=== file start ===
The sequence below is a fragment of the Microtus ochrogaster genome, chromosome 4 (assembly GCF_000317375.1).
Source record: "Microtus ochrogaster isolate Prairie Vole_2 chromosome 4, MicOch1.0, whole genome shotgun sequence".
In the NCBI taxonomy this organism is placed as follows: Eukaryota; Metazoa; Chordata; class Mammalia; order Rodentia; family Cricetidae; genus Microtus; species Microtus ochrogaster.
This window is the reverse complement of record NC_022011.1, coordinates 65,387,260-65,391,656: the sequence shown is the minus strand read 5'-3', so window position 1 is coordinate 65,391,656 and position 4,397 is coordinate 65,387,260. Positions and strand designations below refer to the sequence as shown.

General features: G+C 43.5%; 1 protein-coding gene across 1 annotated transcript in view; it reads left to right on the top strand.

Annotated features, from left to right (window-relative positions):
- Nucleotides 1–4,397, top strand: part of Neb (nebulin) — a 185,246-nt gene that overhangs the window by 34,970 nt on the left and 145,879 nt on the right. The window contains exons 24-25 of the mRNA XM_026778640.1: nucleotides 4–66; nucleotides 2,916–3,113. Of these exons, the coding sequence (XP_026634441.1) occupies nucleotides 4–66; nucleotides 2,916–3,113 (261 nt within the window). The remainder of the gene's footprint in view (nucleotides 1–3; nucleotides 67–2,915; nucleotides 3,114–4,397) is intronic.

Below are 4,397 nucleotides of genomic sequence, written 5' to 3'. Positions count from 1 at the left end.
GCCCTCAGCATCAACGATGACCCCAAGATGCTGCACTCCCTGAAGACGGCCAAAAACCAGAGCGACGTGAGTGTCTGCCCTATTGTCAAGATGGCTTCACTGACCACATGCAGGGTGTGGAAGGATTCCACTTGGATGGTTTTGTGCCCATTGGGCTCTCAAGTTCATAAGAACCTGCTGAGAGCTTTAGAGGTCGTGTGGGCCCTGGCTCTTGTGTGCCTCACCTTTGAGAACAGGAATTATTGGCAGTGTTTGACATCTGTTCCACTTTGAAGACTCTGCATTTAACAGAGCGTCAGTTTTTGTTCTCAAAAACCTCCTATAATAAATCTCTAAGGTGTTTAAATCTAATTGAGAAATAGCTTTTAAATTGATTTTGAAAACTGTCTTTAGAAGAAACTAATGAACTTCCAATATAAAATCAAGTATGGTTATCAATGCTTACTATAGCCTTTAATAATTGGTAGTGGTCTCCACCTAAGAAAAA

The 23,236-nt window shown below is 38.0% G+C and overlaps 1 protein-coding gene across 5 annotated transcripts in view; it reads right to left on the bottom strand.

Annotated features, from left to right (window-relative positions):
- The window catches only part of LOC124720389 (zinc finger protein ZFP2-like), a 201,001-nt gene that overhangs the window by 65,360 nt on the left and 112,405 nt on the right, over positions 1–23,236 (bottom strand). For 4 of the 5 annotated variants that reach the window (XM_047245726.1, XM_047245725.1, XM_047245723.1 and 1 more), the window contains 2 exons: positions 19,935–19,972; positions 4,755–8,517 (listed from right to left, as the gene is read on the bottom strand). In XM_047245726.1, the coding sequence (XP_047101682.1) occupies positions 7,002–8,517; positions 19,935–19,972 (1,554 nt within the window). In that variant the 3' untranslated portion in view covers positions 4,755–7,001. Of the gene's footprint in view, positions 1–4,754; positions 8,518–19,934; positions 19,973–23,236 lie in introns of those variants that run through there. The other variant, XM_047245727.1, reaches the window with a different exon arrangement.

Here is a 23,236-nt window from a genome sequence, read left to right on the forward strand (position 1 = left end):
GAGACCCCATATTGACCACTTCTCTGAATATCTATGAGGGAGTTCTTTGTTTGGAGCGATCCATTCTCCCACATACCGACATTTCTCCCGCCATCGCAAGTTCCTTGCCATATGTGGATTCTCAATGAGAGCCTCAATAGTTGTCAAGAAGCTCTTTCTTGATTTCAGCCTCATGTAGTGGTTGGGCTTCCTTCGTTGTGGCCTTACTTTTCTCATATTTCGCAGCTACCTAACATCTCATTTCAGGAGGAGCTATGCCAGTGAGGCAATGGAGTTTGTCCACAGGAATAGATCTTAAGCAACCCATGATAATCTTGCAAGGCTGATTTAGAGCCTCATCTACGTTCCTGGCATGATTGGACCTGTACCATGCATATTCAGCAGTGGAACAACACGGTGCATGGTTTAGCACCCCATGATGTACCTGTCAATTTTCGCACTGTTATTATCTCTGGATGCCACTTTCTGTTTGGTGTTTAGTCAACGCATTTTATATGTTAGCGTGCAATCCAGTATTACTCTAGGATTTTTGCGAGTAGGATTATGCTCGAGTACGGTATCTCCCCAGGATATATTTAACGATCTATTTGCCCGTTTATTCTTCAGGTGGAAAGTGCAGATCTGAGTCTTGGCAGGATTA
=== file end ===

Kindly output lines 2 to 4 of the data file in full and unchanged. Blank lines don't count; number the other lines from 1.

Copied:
Source record: "Microtus ochrogaster isolate Prairie Vole_2 chromosome 4, MicOch1.0, whole genome shotgun sequence".
In the NCBI taxonomy this organism is placed as follows: Eukaryota; Metazoa; Chordata; class Mammalia; order Rodentia; family Cricetidae; genus Microtus; species Microtus ochrogaster.
This window is the reverse complement of record NC_022011.1, coordinates 65,387,260-65,391,656: the sequence shown is the minus strand read 5'-3', so window position 1 is coordinate 65,391,656 and position 4,397 is coordinate 65,387,260. Positions and strand designations below refer to the sequence as shown.